A while ago an older pastor friend of mine was cleaning out his library. I inherited boxes of books that do not have ISBN numbers or barcodes, much to the chagrin of my son, Mark, who was computerizing my library this past summer. More than once, Mark questioned me, “Dad, are you ever going to read these books?” I have to admit; at times, my bibliophilia gets the best of me. I must say, however, that among the faded books covers, there were some genuine out-of-print gems.
A reoccurring theme in the book stash that my friend gave me was how to make faith relevant in a changing time. The books came from the turbulent nineteen sixties when many faithful people were wondering how the church should respond. My friend was a progressive thinker, so you can imagine that the books of his library suggested that the church needed to reform. We needed to change the way we were worshiping, speaking about God, praying, and doing ministry. The answer was not to look back to the past but to look to the future with a bold hope. These books come from the time of Vatican II and the spark of renewal movements in not only the Roman Catholic church but also across the board of mainline Protestant churches.
More than one book jacket suggested that what was needed was to establish a connection between Sunday and Monday morning. In other words, to meet the challenges that befell modern Christians, the church of five decades ago saw that it needed to extend its voice beyond the sanctuary and a one-hour-per-week worship time. The church, which was secure in a culturally reserved and respected SACRED space on Sunday morning would need to engage with the PROFANE (or secular) space of Monday morning if it wanted to remain relevant in the lives of the faithful.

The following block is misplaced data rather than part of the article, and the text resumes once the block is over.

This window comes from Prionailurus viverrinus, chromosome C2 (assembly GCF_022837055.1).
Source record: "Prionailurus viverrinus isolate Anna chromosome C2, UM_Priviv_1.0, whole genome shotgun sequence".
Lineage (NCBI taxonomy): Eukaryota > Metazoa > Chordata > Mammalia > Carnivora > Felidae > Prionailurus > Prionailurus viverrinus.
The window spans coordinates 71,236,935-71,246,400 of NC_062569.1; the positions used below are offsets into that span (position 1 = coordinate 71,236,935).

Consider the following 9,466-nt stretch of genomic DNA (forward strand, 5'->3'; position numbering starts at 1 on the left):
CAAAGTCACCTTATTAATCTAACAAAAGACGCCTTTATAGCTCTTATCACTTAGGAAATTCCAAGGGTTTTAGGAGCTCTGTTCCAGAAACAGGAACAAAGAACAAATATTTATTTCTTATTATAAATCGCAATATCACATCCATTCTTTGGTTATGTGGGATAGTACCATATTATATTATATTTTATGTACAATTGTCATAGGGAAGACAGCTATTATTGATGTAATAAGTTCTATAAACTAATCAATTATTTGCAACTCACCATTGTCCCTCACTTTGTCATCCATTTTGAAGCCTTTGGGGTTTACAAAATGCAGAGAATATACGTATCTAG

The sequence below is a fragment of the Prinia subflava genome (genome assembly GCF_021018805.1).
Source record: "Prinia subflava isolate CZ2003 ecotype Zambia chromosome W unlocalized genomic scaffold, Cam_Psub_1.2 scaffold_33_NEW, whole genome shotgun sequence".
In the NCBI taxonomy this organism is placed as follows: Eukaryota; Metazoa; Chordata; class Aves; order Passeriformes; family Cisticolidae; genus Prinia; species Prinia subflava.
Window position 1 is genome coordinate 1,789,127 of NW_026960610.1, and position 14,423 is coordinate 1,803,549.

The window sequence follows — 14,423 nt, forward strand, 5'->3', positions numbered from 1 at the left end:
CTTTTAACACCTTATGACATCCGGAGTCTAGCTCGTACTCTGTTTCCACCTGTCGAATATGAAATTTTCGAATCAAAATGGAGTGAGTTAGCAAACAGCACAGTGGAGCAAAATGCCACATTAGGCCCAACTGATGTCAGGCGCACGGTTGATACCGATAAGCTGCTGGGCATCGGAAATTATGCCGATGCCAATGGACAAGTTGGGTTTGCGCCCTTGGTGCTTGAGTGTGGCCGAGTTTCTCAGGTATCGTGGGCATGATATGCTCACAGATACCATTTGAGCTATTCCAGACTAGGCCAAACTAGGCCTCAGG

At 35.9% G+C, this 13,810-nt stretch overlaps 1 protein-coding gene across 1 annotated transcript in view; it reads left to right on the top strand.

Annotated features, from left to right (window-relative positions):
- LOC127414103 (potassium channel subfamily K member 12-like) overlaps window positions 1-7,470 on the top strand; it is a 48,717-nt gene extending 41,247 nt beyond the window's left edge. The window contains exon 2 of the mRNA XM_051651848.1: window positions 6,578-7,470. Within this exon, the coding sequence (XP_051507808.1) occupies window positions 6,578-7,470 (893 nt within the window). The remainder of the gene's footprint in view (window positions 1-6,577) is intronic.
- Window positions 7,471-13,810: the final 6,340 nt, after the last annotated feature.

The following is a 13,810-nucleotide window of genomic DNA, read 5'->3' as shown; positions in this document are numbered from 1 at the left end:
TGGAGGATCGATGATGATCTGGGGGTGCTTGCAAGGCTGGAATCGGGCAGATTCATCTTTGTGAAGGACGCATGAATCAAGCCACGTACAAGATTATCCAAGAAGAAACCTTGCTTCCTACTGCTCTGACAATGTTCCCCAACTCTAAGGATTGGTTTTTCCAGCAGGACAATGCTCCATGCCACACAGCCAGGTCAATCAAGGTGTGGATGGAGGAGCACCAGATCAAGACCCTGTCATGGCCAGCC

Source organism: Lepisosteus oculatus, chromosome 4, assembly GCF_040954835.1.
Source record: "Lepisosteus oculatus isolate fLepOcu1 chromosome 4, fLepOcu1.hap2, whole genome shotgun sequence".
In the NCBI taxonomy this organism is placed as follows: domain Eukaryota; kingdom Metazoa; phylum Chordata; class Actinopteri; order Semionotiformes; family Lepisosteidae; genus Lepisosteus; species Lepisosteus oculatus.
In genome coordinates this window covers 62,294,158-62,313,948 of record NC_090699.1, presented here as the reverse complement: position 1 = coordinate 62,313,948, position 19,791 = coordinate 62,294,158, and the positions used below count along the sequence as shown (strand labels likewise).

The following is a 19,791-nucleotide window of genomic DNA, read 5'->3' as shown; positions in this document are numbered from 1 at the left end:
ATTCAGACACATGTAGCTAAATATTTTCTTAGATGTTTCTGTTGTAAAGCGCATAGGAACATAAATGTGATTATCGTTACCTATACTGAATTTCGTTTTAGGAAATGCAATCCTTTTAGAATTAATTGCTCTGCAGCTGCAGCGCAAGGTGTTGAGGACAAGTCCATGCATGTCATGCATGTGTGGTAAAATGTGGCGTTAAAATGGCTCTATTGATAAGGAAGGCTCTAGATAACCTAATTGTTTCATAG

Decades later, as I put my friend’s faded books onto the shelves in my library, it seems to me that the church did not rise to the challenge in the way that the authors suggested it should. Not only has the separation between Sunday and Monday mornings increased but the whole sacred sphere of life seems to have shrunk. Consumerism has increased as attendance on Sunday mornings has drastically declined. Even those who attend church are not as regular in their attendance. As a society, we have let the secular/profane intrude on our observance of the Sabbath. The gift of Sabbath renewal is one that remains largely unopened.
Consumable products that are readily available on TV and online promise to satisfy our spiritual hunger. Unfortunately, the satisfaction is short-lived – like opening a bag of Cheetos. After devouring bags of mass-produced spiritual snack food, all we have to show are the empty calories and orange fingers. People are disregarding the deep-seated wisdom of nurturing Christian faith in the context of a community that gathers around Word and Sacrament in favor of the latest fad and celebrity self-based soul fix. When you fill up on empty calories, it has a negative effort on the body. Most of the time, it doesn’t even fill us up. We are left wanting. Hunger remains.